I am having so much fun using coloured inks. This is the first time I'm using them. I absolutely love the fluidity of the inks and the vibrancy of the colours. The inks flow beautifully and the effects are so unpredictable. I never quite know how the picture or the colours are going to look like until it has dried.
The inks I use are Seawhite Drawing Inks. For more information on these inks, and where to purchase them, please go to my Seawhite Drawing Inks post.
For me adding inks to water is just like magic. The colours flow unpredictably and the effects can be stunning. One of my favourite effects is soft feathering, particularly on the edges. This can be seen clearly in the heart picture above.
Creating an experimental picture with inks
I find 220 gm paper ideal to experiment on, as the paper doesn't warp too much. This is a great way to get a feel for the inks and see how they behave. Water colour paper is more expensive, but it is the best option for more finished pieces.
2) Add the inks to the wet paper using a brush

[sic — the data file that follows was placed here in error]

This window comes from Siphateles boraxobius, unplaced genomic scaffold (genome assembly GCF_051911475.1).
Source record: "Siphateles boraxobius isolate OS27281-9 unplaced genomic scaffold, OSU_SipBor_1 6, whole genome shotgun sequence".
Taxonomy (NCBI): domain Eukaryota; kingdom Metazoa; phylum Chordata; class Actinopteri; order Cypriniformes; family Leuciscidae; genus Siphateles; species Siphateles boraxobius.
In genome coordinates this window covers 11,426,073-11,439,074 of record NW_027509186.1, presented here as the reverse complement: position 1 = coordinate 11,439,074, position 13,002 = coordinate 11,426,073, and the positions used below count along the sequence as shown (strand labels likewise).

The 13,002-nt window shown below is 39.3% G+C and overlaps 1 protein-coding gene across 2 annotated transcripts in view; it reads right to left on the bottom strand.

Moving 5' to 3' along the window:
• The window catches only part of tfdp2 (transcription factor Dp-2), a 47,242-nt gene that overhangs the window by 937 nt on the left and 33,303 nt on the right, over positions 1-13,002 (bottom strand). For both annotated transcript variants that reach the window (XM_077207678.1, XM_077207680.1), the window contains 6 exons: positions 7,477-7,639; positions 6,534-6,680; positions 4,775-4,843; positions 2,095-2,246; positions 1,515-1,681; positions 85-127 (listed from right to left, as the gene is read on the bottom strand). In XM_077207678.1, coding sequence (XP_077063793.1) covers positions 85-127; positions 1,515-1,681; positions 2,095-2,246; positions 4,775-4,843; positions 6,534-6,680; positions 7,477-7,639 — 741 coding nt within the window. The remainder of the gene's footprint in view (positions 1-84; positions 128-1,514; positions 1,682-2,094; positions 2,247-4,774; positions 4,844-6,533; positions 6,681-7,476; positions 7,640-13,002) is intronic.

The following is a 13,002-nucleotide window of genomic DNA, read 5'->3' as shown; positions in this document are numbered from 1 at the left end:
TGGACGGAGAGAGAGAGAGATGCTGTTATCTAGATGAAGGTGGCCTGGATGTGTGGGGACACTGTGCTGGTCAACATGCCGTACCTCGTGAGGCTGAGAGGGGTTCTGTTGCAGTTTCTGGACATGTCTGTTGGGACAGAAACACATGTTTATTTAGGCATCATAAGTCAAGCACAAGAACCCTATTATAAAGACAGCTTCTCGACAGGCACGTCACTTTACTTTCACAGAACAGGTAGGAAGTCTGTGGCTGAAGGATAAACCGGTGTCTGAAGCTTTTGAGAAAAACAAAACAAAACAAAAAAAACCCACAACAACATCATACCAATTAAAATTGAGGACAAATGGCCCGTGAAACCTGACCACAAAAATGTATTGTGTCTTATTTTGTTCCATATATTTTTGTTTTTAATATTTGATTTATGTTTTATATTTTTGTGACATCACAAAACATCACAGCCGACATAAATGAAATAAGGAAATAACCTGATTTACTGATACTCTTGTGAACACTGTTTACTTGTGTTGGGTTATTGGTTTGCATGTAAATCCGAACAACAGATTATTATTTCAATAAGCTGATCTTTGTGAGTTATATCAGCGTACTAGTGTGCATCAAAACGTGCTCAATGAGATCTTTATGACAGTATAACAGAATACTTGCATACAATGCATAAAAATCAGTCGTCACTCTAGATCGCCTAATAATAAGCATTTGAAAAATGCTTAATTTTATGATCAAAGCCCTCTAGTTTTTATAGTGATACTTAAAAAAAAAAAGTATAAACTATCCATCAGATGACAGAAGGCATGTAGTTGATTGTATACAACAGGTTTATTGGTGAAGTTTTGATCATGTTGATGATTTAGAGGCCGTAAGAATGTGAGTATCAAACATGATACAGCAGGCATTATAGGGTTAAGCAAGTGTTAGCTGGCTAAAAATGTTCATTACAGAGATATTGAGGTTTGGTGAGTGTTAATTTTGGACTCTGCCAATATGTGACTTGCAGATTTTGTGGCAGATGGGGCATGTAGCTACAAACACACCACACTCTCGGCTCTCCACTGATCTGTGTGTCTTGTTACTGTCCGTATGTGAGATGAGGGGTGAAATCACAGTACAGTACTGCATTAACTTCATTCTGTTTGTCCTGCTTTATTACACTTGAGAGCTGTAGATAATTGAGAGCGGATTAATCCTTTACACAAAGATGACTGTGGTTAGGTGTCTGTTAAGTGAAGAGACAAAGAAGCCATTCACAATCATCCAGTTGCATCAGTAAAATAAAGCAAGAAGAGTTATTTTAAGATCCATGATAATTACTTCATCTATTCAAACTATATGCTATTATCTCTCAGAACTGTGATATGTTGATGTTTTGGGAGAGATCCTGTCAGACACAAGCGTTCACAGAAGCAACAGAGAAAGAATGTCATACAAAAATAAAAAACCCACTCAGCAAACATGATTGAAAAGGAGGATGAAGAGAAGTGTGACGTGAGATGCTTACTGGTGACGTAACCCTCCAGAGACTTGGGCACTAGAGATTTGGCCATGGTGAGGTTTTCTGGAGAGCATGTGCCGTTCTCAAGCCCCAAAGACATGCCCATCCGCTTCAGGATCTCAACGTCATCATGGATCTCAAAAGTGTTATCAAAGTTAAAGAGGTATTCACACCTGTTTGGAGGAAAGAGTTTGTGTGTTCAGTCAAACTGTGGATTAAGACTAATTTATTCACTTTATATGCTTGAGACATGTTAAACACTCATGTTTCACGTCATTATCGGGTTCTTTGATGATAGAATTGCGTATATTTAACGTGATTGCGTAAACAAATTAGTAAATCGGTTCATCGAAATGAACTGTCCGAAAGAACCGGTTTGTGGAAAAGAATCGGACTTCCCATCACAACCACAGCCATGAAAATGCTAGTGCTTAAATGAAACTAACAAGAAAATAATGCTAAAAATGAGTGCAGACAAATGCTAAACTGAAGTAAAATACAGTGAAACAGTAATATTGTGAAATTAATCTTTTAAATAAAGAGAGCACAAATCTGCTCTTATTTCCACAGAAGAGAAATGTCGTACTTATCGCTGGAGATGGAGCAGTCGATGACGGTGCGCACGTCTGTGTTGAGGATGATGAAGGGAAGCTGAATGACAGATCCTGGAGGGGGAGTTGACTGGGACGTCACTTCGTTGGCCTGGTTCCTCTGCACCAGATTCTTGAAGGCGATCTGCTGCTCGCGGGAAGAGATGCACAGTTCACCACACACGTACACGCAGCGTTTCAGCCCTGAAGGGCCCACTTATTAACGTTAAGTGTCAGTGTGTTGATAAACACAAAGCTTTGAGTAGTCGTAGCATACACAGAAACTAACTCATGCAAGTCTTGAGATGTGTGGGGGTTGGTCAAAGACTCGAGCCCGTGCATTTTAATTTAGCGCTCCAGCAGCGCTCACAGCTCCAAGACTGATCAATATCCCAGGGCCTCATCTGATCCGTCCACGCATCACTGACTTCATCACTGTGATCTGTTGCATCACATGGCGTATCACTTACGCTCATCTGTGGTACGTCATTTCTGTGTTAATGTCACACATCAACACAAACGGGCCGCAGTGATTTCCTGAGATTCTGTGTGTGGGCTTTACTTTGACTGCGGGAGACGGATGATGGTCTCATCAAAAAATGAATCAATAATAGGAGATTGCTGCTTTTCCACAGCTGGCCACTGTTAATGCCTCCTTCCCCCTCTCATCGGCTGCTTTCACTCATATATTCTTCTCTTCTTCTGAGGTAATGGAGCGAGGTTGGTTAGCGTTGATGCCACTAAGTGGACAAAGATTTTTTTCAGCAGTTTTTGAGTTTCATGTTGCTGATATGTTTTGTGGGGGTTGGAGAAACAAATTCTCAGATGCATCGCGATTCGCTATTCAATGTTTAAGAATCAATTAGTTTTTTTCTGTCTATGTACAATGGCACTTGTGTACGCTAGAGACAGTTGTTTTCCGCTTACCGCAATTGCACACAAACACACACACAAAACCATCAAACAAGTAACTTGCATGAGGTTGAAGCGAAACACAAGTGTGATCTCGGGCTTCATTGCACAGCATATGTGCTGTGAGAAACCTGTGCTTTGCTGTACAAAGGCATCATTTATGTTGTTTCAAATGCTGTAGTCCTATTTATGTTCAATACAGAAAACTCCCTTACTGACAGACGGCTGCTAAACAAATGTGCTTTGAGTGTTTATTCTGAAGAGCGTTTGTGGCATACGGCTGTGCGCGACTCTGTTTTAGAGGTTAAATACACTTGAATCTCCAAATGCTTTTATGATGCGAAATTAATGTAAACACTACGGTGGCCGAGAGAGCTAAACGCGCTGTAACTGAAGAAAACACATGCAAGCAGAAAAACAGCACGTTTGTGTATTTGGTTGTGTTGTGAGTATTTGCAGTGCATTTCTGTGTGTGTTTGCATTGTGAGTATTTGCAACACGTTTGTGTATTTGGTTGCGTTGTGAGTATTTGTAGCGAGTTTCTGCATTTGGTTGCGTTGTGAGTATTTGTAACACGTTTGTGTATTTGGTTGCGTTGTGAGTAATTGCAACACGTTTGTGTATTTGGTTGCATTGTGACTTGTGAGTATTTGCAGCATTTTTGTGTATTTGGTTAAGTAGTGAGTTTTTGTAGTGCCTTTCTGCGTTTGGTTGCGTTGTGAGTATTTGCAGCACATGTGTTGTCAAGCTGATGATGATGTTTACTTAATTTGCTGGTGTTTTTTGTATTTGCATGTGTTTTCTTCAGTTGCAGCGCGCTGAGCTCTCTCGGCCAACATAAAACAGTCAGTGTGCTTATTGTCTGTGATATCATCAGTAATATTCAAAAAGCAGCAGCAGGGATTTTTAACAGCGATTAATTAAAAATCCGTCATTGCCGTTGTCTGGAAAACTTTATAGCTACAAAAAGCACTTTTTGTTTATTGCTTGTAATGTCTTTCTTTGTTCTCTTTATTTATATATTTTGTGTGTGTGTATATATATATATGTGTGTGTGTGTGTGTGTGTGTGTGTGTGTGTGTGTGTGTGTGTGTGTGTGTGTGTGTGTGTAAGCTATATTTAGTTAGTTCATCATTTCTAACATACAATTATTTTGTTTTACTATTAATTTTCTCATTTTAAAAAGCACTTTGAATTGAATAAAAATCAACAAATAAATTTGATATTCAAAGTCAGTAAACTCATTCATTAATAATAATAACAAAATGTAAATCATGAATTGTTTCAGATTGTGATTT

You only need a small amount of ink. You can randomly put the colours on or create shapes, whatever takes your fancy.
You will see the inks quickly disperse. You can aid the flow of the colours by tilting the paper, this can blend and merge colours together, and it can create some lovely dripping effects. The dripping effect can be seen in the picture on the right.
Sometimes sharp edges are created, which you can see clearly on some of the leaves. This is noticeable as the ink dries.
The only thing I find difficult is replicating effects I like, but in some ways this is also the wonderful thing about the inks because each piece will be unique.
Adding salt to the inks
When you add salt to the wet ink, the salt absorbs the inks and creates some beautiful flower-like patterns. This can be seen in both the pictures below. The white flowery shapes can be seen very clearly on the black in the bottom picture.
Using soft pastels to add colour and detail
Once the inks have completely dried, you can use soft pastels to add additional colours or details. I have used different shades of yellow pastels at the bottom in the picture below. I find you can create some lovely lighting effects with them.
When I start an experimental picture using inks, I tend not to have a picture in mind, I let the flow of the colours guide me. I find this way of working quite exciting because I never know how the picture is going to look.